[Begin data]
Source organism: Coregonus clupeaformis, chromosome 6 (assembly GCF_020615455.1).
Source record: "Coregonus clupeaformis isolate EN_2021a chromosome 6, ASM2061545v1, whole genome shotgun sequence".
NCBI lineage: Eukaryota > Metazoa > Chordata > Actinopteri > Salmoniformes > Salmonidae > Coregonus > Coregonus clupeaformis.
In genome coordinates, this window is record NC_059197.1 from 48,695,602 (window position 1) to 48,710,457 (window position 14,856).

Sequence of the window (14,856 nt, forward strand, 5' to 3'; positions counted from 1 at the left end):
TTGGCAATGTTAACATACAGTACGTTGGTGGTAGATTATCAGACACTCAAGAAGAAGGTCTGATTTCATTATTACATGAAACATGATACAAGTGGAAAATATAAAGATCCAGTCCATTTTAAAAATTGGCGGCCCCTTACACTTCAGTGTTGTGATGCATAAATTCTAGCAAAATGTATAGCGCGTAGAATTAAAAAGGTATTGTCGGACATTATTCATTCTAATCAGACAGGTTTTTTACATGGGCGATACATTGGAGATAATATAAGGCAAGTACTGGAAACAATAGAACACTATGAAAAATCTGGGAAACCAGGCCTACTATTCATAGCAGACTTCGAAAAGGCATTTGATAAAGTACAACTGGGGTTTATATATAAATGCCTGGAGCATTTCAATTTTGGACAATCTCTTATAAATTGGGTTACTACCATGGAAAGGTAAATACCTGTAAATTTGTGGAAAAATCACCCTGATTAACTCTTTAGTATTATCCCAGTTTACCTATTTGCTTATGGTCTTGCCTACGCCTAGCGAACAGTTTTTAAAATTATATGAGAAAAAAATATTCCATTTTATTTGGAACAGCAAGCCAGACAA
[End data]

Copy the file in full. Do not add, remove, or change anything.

Source organism: Coregonus clupeaformis, chromosome 6 (assembly GCF_020615455.1).
Source record: "Coregonus clupeaformis isolate EN_2021a chromosome 6, ASM2061545v1, whole genome shotgun sequence".
NCBI lineage: Eukaryota > Metazoa > Chordata > Actinopteri > Salmoniformes > Salmonidae > Coregonus > Coregonus clupeaformis.
In genome coordinates, this window is record NC_059197.1 from 48,695,602 (window position 1) to 48,710,457 (window position 14,856).

Sequence of the window (14,856 nt, forward strand, 5' to 3'; positions counted from 1 at the left end):
TTGGCAATGTTAACATACAGTACGTTGGTGGTAGATTATCAGACACTCAAGAAGAAGGTCTGATTTCATTATTACATGAAACATGATACAAGTGGAAAATATAAAGATCCAGTCCATTTTAAAAATTGGCGGCCCCTTACACTTCAGTGTTGTGATGCATAAATTCTAGCAAAATGTATAGCGCGTAGAATTAAAAAGGTATTGTCGGACATTATTCATTCTAATCAGACAGGTTTTTTACATGGGCGATACATTGGAGATAATATAAGGCAAGTACTGGAAACAATAGAACACTATGAAAAATCTGGGAAACCAGGCCTACTATTCATAGCAGACTTCGAAAAGGCATTTGATAAAGTACAACTGGGGTTTATATATAAATGCCTGGAGCATTTCAATTTTGGACAATCTCTTATAAATTGGGTTACTACCATGGAAAGGTAAATACCTGTAAATTTGTGGAAAAATCACCCTGATTAACTCTTTAGTATTATCCCAGTTTACCTATTTGCTTATGGTCTTGCCTACGCCTAGCGAACAGTTTTTAAAATTATATGAGAAAAAAATATTCCATTTTATTTGGAACAGCAAGCCAGACAA